Dr Pielke has not explained how to drive palaeoclimate with a low climate sensitivity to forcing. Can you?
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  12. Dana69 #9:
    He also takes issue with climate models, which this site clearly relies heavily on.
    Nope. This is a Monckton/Delingpole myth. Read the skeptics guide - there are multiple sources of observational evidence for almost every single claim of climate science.

    Warming world? There are weather stations, ships, bouys, satellites, glaciers, lakes, ice caps, boreholes, plant and animal species migrations, corals, pollens, tree rings.

    Warming due to greenhouse effect? How about the diurnal temperature range, winter vs summer warming, stratospheric cooling, tropopause rise, increased DLR, decreased OLR. (D = downward, O=outgoing, LR=longwave radiation)

    CO2 role in greenhouse effect? How about Tyndal's experiments in 1859, repeated and updated hundreds of times, gas spectroscopy, predictions from QM (probably the most successful theory in the history of physical science), the DLR spectra, OLR spectra, and also energy balance calculations.

    Future impacts? How about the paleoclimate data from previous interglacials, from the deep past, simple projection based on equilibrium sensitivity, energy balance calculations based on 20thC climate.

    And that's all from one lay person's reading. In fact, I can't think of a single claim of climate science, apart from perhaps regional predictions of the impacts of climate change, which isn't supported from multiple observational sources. Can you?
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  13. Dana69 reminds us of this claim by Dr. Pielke:
    "computationally expensive climate models, when used for multi-decadal predictions, have not told us anything of demonstrated added value beyond what can be achieved with just global energy balance models."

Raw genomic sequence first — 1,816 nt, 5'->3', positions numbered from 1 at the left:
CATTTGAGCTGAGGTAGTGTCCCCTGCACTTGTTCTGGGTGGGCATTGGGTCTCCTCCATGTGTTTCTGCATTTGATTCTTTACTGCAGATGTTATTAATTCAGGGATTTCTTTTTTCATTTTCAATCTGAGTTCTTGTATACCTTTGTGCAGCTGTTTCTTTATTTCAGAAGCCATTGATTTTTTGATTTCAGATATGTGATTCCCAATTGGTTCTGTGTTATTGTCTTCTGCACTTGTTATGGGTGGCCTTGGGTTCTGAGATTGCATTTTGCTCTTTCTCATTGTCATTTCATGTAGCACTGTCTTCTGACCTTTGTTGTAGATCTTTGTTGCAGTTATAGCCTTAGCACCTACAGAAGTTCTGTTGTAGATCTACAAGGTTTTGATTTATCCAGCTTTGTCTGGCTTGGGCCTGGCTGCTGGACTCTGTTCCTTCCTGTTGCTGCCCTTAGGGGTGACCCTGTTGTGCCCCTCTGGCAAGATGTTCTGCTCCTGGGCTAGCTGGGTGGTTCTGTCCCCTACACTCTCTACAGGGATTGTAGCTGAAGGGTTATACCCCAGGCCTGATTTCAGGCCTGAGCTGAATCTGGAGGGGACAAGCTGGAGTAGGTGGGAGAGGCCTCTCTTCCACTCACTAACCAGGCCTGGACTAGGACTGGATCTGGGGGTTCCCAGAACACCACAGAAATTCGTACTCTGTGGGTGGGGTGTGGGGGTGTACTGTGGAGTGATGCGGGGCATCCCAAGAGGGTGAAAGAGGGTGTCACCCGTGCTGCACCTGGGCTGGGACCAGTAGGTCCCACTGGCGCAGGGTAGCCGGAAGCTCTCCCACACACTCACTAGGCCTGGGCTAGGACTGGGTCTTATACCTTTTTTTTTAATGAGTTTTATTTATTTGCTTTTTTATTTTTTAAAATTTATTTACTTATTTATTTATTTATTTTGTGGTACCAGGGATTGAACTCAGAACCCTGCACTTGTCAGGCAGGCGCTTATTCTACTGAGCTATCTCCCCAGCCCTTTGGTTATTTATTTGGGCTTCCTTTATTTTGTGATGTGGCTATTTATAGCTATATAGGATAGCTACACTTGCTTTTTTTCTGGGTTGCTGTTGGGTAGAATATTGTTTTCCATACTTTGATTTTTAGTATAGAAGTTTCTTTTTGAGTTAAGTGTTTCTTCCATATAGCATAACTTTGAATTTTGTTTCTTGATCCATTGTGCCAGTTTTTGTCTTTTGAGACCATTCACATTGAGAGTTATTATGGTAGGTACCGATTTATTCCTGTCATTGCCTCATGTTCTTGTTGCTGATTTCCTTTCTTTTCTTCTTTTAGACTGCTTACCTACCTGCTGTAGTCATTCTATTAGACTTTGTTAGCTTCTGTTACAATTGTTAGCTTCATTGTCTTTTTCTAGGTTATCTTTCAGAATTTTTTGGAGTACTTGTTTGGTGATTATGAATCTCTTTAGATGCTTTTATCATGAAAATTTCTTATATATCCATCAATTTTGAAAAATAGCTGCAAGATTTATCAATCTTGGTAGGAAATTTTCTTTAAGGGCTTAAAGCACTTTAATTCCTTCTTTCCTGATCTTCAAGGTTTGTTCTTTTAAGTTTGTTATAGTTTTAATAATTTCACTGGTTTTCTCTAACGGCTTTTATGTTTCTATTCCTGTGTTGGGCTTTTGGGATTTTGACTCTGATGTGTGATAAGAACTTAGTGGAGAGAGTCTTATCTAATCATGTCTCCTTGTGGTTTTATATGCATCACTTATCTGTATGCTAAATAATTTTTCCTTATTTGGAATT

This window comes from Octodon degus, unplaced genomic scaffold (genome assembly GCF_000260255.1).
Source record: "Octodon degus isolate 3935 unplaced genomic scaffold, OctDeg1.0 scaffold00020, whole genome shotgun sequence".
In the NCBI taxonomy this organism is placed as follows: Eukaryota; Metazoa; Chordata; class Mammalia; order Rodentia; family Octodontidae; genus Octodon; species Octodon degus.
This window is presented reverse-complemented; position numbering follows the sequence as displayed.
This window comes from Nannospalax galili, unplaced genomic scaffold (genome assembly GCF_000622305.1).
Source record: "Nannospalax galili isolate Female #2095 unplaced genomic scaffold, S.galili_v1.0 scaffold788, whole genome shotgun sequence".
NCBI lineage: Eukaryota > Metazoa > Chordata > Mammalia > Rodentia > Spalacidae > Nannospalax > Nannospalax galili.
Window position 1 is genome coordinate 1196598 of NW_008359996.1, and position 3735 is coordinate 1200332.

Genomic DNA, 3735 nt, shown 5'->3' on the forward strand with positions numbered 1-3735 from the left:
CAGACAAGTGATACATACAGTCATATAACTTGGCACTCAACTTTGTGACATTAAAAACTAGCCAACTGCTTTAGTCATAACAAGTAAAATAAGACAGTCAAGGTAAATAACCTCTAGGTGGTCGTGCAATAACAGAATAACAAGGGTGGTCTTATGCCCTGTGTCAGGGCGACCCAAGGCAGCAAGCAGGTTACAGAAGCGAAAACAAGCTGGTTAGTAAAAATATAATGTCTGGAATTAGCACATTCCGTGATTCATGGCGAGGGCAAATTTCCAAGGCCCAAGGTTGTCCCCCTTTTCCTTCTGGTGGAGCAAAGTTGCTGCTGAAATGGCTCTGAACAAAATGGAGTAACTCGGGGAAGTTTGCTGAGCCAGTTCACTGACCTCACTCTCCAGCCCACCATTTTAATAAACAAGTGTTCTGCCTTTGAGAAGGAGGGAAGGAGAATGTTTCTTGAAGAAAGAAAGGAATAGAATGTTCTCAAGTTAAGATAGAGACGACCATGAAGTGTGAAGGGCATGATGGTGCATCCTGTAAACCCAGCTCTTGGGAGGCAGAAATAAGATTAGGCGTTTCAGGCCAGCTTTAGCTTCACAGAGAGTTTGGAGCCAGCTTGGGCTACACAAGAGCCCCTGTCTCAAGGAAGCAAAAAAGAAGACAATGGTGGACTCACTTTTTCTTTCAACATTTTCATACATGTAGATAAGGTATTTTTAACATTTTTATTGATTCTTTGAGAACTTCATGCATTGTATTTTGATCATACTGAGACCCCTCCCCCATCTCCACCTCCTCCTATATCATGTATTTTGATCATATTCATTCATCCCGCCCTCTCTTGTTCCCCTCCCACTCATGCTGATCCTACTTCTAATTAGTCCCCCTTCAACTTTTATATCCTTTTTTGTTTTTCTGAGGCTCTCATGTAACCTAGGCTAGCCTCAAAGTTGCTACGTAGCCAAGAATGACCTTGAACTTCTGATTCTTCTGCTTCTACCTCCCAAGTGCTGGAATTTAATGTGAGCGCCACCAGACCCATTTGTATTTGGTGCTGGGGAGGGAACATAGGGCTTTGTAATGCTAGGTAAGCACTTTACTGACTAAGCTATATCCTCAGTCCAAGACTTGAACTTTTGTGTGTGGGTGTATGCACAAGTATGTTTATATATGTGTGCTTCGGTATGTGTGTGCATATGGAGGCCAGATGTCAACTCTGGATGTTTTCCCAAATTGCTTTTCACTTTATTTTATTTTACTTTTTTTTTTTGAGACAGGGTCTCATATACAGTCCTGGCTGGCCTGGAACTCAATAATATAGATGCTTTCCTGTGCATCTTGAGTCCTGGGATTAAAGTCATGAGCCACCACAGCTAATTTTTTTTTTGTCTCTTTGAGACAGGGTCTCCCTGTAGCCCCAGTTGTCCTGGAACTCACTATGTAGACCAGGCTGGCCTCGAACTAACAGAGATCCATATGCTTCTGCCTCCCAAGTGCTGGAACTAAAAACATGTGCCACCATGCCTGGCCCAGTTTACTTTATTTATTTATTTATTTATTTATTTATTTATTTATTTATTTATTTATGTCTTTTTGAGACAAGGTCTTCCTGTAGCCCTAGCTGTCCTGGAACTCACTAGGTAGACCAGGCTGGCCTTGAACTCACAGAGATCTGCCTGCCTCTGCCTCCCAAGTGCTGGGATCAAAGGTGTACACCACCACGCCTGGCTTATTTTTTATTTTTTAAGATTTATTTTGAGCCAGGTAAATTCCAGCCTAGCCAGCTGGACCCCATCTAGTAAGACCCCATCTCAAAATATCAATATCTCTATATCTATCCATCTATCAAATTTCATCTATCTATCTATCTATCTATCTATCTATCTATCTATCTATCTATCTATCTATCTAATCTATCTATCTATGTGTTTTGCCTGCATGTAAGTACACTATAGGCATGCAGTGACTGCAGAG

As often happens, there's something untold behind this claim, i.e. that he's looking only at temperatures. This is resonable because this is the only thing that a simple energy balance model (EBM) can give. What surprises me, instead, is that it's him to consider temperature as the only important quantity. I'm sure Dr. Pielke knows very well that there's much more than global average surface temperature in the climate system.

    Apart from this, is it really surprising that a simple EBM is good enough to project the temperature over a multidecadal time scale? I don't think so, the physical foundations of the AGW theory are indeed as simple as a zero-dimensional EBM and it's exactly this that makes the AGW theory so strong. If anything, Dr. Pielke's claim supports the AGW theory.

    I'd suggest the reading of this interesting blog post by Dr. Isaac Held.
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  14. Dana69 How are global energy balance models used to make regional projections? GCMs can do this, can EBM.

    One might equally ask Prof. Pielke why we should use energy balance models when they don't tell us anything we couldn't be achieved using simple statistical regression models.

    The obvious answer to that question is that EBMs are based on more physics than statistical model; the answer to Pielke's question is pretty much the same, the GCMs include more physics than EBMs.

    The really funny thing is that the most common complaint about GCMs is that the climate is too complex for them to model, but here Prof. Pielke says we should use even simpler models. So why doesn't the complexit argument apply to Prof. Pielkes energy balance models? ;o)
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  15. However I think the comparison between EBMs and GCMs gives us a very interesting piece of information: An EBM with the same response function as a GCM gives the same evolution of temperatures over time as an ensemble of runs of that GCM. (See for example Hansen's 2011 draft paper on energy balance, or Held's blog post linked by Riccardo).